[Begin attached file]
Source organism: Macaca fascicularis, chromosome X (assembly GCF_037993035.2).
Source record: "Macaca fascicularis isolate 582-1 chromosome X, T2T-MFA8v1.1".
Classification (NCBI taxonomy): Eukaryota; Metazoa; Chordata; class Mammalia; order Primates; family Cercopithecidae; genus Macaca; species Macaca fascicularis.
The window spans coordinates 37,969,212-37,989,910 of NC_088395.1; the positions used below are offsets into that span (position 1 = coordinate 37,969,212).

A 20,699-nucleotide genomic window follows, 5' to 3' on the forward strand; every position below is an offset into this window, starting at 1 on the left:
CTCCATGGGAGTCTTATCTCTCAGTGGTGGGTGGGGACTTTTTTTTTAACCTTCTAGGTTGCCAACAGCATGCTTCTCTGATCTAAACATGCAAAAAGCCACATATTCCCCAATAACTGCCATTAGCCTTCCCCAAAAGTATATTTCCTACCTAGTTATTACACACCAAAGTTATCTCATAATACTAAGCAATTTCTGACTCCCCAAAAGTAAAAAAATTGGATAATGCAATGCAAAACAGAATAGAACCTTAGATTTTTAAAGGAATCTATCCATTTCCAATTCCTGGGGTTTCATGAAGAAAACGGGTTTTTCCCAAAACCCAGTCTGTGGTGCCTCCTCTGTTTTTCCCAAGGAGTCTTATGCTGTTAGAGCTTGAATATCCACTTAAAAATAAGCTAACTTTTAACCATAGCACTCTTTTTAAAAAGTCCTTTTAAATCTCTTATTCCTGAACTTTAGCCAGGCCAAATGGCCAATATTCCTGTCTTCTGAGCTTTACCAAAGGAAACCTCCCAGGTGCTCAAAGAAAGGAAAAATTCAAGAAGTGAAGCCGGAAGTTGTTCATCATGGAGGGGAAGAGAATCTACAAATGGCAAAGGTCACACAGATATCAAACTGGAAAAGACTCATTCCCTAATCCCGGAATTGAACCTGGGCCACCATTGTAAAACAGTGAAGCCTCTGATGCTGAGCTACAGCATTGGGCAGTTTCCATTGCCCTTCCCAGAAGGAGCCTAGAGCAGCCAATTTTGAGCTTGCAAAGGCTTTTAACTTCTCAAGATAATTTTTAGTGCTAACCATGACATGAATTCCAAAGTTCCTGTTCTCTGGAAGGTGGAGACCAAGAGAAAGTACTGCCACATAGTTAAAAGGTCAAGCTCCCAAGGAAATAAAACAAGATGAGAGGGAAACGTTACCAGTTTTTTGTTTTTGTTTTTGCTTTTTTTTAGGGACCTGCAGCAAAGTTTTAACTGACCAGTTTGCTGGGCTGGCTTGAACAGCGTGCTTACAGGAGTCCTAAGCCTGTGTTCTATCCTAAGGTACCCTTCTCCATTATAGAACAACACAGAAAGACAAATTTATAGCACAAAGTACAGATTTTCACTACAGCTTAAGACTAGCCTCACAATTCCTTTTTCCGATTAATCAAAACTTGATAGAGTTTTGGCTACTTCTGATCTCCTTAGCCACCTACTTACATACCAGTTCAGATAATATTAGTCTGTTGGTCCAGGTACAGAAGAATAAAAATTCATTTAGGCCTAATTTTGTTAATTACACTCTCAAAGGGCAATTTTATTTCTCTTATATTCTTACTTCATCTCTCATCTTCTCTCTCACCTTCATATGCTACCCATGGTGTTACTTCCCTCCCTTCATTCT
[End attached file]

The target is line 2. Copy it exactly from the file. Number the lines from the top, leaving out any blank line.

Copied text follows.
Source record: "Macaca fascicularis isolate 582-1 chromosome X, T2T-MFA8v1.1".